"Wake Up" Lecture by Jane Elliot for Black History Month

On Wednesday, Feb. 8, Auburn University’s Black Student Union had a guest speaker, Jane Elliot, give a talk on racism for Black History Month. The Foy Auditorium was packed with students and faculty standing even outside of the auditorium doors in order to hear the talk, which was titled "Wake Up." Jane Elliot is a well-known lecturer, an anti-racism activist, a feminist and LGBT supporter. She has been accredited the National Mental Heath Association Award for Excellence in Education and has appeared on numerous television shows.

Jane Elliot was a third-grade teacher during the period when Martin Luther King Jr. was assassinated. Afterward, she began conducting a lesson in her classroom that led to much controversy. Her lesson was a “Blue Eyes/Brown Eyes” experiment. At the end of her talk, she played a video that documented this classroom lesson she had given years ago. In the lesson, children were separated based on their eye color, giving one eye color dominance over the other eye color. What could be observed from this experiment was astounding. Third-grade children, in a matter of hours, were already forming prejudices against each other. It demonstrated how prejudice is learned, and that young, malleable children are very susceptible to these harmful ideals.

Jane Elliot received much backlash from this experiment, but she steadfastly defended it and explained how beneficial it was to the children, and even some of the parents, to see racism put into perspective. Many parents and students reacted positively to this lesson.

During her talk, Jane Elliot addressed the issue of American education not crediting achievements by minorities, and how this systematic racism has impacted communities today. She mentioned that if American school systems had taught this history to begin with, there would be no need for Black History Month. She also discussed how we inevitably all came from Africa, and are essentially all part African.

She suggested books to read in order to broaden one’s understanding of racism in society today. These included:

  • “Audacity: How Barack Obama Defied His Critics and Created a Legacy That Will Prevail” by Jonathan Chait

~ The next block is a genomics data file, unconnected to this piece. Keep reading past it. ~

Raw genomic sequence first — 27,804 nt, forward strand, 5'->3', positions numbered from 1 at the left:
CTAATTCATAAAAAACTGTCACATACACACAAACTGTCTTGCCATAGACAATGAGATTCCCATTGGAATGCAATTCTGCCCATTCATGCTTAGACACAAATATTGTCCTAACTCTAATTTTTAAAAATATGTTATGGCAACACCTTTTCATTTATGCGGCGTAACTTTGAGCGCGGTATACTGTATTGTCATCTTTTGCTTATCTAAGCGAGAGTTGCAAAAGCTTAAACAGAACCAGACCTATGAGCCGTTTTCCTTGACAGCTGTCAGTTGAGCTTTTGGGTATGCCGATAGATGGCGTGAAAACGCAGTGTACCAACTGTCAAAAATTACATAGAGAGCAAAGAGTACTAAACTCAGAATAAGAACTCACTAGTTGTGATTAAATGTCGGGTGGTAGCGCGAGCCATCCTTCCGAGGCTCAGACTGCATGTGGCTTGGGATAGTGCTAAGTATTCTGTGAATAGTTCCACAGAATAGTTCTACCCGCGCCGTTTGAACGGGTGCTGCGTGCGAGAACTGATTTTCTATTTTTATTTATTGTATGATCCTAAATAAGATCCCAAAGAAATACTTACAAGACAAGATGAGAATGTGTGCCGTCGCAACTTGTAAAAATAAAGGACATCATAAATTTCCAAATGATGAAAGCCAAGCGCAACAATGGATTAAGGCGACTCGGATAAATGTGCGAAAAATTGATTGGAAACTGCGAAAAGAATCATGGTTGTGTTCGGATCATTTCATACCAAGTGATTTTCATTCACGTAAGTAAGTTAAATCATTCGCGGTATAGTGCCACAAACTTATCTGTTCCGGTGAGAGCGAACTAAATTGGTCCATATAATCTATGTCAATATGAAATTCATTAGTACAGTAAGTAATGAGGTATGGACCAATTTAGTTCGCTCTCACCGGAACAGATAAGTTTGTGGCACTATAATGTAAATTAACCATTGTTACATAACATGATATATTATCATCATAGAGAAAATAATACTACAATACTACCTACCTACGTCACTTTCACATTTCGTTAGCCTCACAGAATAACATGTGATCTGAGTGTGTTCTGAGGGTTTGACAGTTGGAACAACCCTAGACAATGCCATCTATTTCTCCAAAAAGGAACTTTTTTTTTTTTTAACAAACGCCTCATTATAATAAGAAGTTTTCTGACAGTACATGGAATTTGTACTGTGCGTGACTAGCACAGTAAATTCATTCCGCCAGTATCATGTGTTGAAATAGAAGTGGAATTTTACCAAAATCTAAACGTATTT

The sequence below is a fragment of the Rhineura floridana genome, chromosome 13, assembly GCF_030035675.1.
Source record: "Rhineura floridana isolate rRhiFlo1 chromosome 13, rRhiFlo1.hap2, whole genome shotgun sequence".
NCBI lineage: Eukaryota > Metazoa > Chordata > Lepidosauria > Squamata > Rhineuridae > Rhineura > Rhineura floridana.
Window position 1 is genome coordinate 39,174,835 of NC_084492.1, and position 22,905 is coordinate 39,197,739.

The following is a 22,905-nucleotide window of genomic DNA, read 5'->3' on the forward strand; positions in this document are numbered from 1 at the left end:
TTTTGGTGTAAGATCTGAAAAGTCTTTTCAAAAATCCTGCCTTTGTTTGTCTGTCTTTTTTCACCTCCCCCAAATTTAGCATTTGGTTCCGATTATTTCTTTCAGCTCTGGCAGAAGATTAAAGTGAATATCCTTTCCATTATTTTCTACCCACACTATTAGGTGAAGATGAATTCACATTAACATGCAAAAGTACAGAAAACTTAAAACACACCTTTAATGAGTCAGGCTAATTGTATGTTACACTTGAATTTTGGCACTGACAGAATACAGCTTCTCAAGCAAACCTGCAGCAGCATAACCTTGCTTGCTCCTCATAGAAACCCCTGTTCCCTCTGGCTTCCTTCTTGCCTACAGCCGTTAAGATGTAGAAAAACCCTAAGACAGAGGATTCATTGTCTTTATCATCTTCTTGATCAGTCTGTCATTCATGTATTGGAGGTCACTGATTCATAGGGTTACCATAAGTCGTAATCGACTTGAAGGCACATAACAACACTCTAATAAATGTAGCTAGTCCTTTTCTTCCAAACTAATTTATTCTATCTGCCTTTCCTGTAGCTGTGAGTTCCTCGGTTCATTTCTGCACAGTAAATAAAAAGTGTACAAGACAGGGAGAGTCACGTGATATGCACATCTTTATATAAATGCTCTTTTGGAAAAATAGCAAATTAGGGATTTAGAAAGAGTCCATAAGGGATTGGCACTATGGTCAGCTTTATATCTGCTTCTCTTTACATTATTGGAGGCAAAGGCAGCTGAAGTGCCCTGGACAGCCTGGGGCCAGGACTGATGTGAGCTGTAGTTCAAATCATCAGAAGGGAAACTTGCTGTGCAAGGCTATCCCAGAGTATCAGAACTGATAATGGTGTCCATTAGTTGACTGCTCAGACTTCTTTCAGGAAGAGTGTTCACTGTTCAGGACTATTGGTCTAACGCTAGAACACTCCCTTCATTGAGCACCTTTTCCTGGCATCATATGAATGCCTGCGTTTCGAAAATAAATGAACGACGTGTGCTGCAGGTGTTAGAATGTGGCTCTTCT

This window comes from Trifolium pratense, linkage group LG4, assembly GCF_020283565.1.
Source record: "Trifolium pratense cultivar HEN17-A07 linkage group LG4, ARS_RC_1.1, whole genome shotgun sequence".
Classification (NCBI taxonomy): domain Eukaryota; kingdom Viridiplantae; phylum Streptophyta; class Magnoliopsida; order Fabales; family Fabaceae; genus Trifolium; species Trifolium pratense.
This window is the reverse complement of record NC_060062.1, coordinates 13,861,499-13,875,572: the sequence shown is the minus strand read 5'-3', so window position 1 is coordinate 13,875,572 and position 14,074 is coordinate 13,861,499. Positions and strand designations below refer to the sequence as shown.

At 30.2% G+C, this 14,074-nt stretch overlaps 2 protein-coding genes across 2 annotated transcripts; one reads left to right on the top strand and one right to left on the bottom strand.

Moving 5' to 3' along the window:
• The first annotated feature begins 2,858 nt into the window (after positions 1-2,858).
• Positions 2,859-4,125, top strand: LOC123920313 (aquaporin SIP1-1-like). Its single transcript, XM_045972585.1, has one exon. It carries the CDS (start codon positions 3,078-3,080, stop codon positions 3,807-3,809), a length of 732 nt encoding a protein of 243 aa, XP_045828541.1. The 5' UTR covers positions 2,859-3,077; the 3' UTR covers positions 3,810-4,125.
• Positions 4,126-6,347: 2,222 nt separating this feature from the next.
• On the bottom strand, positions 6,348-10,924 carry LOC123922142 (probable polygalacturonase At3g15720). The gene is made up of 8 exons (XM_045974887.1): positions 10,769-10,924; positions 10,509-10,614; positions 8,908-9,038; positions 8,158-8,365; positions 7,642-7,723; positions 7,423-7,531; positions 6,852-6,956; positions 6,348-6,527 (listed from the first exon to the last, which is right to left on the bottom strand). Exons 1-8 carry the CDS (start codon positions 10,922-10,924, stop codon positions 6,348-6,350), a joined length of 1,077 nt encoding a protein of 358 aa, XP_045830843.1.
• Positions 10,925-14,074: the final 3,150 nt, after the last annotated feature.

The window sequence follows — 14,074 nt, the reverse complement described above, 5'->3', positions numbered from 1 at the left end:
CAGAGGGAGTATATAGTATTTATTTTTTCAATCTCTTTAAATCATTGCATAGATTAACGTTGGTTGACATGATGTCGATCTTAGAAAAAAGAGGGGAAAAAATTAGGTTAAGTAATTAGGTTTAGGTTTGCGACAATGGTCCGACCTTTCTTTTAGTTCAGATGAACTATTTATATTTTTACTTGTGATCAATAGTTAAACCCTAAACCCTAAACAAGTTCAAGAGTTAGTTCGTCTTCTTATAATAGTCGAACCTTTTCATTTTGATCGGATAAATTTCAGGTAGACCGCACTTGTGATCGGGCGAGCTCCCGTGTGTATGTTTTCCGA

• “The Myth of Race: The Troubling Persistence of an Unscientific Idea” by Robert W. Sussman
  • “The Birth Dearth: What Happens When People in Free Countries Don’t Have Enough Babies?” by Ben J. Wattenberg (this book takes a stance that Jane Elliot does NOT support; she simply suggested it as an example of a detrimental ideal in society)
  • “The Racial Conditioning of Our Children: Ending Psychological Genocide in Schools” by Nathan Rutstein
  • “Nile Valley Contributions to Civilization: Exploding the Myths” by Anthony T. Browder.

One question was asked by a member of the audience regarding “white privilege” and how a white American can do more in efforts to end racism. Jane Elliot handled this question in an interesting manner, by first rejecting the idea of “white privilege.” She explained that the reason any group of people has more than another group of people is due to ignorance. She explained that people don’t have “privileges,” they have just lived in a history and society of ignorance. She noted that “prejudice is an emotional commitment to ignorance.” As far as what a white person can do to combat racism, Jane Elliot mentioned avoiding harmful phrases that are common to white people. These included “I’m not prejudice, I have black friends,” “what a young, well-spoken black woman,” and more.

This lecture was a beneficial discussion, for all races, and presented by Jane Elliot in a refreshing, candid manner. She often used expletives and was comfortable speaking honestly. Her raw, real presentation was appropriate for a college setting and her messages probably reached many students. I, myself, learned a lot from what she had to say and was grateful for the experience. 

For more information on Jane Elliot, or information regarding her “Blue Eyes/Brown Eyes” exercise, you can visit her website or search for “Jane Elliot’s Blue Eyes Brown Eyes Exercise.”

More information on Auburn University’s Black Student Union can be found on AUinvolve